• Accumulation Figures . They are figures that add elements that complement what has already been said. Some are: enumeration, epiphrasis, epithet.
    • Definition or description figures . They are figures that reflect in language the properties or characteristics of what they describe. Some are: etopeia, chronography, prosopography.
    • Oblique figures . They are rhetorical figures that address reality indirectly. Some are: periphrasis or circumlocution, litotes or attenuation.
    • Dialog or pathetic figures . They are rhetorical figures that appeal to the emotionality of the receiver . Some are: exclamation, rhetorical question.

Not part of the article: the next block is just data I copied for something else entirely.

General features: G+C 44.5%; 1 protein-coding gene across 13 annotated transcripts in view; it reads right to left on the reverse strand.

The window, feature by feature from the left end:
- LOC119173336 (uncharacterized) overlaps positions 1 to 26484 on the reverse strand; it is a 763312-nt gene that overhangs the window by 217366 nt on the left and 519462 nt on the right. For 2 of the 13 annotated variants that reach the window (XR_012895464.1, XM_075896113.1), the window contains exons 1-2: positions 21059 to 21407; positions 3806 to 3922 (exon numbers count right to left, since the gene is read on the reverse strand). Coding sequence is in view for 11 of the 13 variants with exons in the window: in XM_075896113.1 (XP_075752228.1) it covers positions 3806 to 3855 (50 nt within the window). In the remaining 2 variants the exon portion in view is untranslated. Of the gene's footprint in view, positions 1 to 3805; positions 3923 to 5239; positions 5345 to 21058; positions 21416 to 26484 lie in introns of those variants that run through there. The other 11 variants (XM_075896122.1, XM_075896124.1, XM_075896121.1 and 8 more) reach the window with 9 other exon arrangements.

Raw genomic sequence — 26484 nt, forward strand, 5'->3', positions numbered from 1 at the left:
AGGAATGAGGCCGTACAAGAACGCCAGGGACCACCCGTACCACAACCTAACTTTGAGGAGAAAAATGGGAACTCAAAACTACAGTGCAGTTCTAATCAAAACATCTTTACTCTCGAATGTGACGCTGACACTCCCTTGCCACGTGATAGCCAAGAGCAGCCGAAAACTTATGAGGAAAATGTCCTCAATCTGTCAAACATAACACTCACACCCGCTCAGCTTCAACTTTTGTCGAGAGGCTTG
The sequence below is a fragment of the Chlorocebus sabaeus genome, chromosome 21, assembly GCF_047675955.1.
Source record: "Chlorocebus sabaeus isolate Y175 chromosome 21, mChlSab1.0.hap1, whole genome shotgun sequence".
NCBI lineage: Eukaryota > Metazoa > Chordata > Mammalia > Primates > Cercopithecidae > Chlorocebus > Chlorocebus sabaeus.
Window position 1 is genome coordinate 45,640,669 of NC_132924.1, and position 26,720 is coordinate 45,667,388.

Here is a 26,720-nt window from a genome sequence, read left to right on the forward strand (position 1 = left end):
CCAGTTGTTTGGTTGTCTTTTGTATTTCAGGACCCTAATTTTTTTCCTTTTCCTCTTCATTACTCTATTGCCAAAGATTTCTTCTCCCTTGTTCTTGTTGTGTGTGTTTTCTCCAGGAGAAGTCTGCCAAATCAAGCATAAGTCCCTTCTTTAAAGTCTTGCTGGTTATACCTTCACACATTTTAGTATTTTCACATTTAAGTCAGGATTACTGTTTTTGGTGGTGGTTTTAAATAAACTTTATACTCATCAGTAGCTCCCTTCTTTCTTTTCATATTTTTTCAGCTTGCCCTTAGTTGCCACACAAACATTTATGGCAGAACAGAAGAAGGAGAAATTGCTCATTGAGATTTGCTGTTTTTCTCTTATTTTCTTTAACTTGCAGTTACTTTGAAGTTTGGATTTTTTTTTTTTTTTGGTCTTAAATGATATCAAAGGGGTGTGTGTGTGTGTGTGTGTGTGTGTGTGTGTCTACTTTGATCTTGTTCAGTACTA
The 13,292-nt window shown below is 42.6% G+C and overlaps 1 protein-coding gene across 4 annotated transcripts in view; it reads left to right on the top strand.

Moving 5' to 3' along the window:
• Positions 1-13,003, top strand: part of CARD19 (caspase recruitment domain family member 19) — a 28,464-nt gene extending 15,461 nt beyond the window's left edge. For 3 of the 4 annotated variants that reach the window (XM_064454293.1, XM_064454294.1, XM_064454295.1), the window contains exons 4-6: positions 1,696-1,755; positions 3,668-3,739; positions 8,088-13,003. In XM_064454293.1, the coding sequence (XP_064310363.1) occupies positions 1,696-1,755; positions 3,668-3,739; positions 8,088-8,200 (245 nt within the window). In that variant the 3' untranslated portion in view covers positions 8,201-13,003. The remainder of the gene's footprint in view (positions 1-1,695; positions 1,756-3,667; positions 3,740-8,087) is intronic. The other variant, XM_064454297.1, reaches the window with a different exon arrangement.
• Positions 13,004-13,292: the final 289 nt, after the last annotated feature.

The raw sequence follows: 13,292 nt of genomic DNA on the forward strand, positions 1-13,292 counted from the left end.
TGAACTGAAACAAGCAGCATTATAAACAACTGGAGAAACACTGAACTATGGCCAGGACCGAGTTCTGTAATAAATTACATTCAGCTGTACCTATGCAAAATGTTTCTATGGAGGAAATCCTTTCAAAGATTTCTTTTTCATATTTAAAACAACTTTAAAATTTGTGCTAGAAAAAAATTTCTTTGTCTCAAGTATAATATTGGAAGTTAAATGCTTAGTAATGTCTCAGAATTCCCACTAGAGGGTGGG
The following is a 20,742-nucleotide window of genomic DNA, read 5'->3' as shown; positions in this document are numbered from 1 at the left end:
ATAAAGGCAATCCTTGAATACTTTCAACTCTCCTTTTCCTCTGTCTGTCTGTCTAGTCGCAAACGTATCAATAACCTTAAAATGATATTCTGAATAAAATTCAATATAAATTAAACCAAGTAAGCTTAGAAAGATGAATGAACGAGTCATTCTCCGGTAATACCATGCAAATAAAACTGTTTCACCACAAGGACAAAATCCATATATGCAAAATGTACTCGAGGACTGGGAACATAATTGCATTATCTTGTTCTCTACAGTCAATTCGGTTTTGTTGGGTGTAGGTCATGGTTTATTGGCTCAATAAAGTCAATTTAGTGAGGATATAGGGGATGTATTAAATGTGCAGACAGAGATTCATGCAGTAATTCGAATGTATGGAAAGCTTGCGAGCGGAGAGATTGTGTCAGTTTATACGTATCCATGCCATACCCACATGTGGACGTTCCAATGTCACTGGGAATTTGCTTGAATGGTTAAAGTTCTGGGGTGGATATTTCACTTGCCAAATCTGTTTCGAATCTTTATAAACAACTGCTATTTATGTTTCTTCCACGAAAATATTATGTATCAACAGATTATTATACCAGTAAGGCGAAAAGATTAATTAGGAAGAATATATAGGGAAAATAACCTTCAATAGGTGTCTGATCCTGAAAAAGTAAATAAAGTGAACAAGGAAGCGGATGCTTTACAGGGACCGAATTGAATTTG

• Dialectical figures . They are rhetorical figures of an argumentative nature, which seek to convince the receiver of something. Some are: dubitatio or aporesis, correctio.

Main rhetorical figures

  • metaphor . A concept is named to refer to another with which it is related. For example: His angelic face gave me good omens.
  • hyperbole . An idea or concept is exaggerated. For example: The whole world surrendered at your feet.
  • Synecdoche . Reference is made to a part by naming the whole or vice versa. For example: The country expects you to give some explanation. In this case, the term “country” is used instead of “the citizens/inhabitants of the country”.
  • irony . It seeks to convey the opposite of what it states. For example: What great news to know that I have failed the exam!
  • synesthesia . Perceptions are associated from one sense to another. For example: His words to him smacked of betrayal.